The twentieth day of the trial of Chris Barber and Tamara Lich on Thursday in Ottawa dealt with one Crown witness, Const. Nicole Bach, an officer with the Ottawa Police Service (OPS) who corresponded with Barber during the Freedom Convoy.
Bach works with a Police Liaison Team (PLT), a group of officers who liaise with stakeholders to coordinate public safety and security for special events, including demonstrations and their organizers.
Both Barber and Lich are charged with crimes associated with their roles of organizers in the 2022 Freedom Convoy, a peaceful protest of civil disobedience opposed to decrees, edicts, orders, and mandates issued by government and marketed as "public health" measures to address the spread of COVID-19.
The two co-defendants are accused of committing mischief, intimidation, obstruction of police, and counseling others to commit mischief, intimidation, and obstruction of police.
Bach testified about her communications with Barber and her observations of the Freedom Convoy's vehicle "footprint" in downtown Ottawa. She relayed messages of cooperation from Barber, as well as warnings he communicated to her based on his assessment of motorist and trucker protesters' frustration with some conduct from government and law enforcement.
"I observed agitated people who were not willing to work with police," Lach said of protesters in February of 2022, when demonstrators were not permitted to consolidate their vehicles on and near Wellington St. – where Parliament Hill is located – as road vacancies opened up following protester attrition.
Frustrated protesters were "upset that they couldn't get closer to Parliament," Bach said of those wishing to join the protest with vehicles.
Bach testified that Barber worried the Freedom Convoy might fall "out of control" and PLTs refused to allow them to reposition their vehicles in late January and into February 2022. At this time, Bach said Barber was "more inclined to work with us in order to resolve these issues." She said Barber worried the demonstrators had "lost sight of the original intent of what it was meant for."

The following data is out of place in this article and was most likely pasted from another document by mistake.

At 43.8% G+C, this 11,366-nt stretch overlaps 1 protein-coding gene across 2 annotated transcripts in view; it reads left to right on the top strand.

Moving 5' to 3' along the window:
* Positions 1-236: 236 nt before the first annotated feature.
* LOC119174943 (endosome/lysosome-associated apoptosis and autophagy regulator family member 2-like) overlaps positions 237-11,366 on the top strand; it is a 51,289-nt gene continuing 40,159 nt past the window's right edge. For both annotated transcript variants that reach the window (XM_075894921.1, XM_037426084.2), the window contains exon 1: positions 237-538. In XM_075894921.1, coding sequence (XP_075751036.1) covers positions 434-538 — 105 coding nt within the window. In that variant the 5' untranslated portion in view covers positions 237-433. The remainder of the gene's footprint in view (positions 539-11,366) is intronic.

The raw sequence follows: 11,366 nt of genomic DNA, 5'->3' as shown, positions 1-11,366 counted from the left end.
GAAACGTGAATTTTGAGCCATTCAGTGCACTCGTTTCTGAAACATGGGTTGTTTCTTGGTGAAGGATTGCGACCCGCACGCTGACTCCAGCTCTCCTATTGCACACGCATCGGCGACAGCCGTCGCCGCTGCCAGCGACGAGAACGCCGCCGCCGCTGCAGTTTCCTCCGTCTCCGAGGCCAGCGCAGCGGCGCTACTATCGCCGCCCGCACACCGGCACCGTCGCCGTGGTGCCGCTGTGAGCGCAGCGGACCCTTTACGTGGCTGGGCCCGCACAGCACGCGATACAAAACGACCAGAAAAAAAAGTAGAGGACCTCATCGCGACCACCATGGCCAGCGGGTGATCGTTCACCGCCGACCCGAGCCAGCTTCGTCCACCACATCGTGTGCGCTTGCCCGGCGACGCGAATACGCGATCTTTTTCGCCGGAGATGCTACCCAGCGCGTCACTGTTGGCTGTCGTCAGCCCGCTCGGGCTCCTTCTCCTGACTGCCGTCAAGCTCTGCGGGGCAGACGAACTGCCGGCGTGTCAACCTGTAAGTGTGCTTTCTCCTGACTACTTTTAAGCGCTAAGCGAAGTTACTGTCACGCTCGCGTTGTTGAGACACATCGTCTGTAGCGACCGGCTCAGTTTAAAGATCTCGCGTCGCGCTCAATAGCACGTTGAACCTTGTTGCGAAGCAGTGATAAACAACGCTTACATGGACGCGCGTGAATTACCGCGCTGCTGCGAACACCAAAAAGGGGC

The PLT officer stated that Barber warned her, "It would be a big mistake to move in with riot gear." She said Barber said the Freedom Convoy protesters would "not [be] leaving until things change," which included a demand for the government to "lift the mandates."
Bach also noted that her work phone was "wiped" after the Freedom Convoy was forcefully put down by police officers due to an "update" or "upgrade" required by her department. "All my texting and information, I lost it all, [because of] upgrading or changing software by the IT department."
"I lost all of the content," she said when cross-examined by Diane Magas, Barber's lead defence attorney, about lost police records on her work phone. On Thursday, Const. Isabelle Cyr – another OPS officer assigned to a PLT – also testified that her work phone had its content erased via an IT-directed system update or upgrade.
The matter of lost digital content on Bach's phone came to the attention of the court when Justice Heather Perkins-McVey asked the witness about PLT logs and other work records on her mobile device.
Bach stated, "All my texting and information, I lost it all [because of] upgrading or changing software by the IT department."
When lead prosecutor Tim Radcliffe asked Bach if the OPS's PLTs discussed Prime Minister Justin Trudeau, she answered in the affirmative. Immediately afterwards, Perkins-McVey questioned Radcliffe of the relevance of this line of inquiry.
Radcliffe later questioned the judge's interjections, and stated that his line of questioning of Bach regarding PLT discussion of Trudeau relates to a mischief charge of obstructing or blocking highways. Radcliffe and the judge decided to table their dispute until Friday.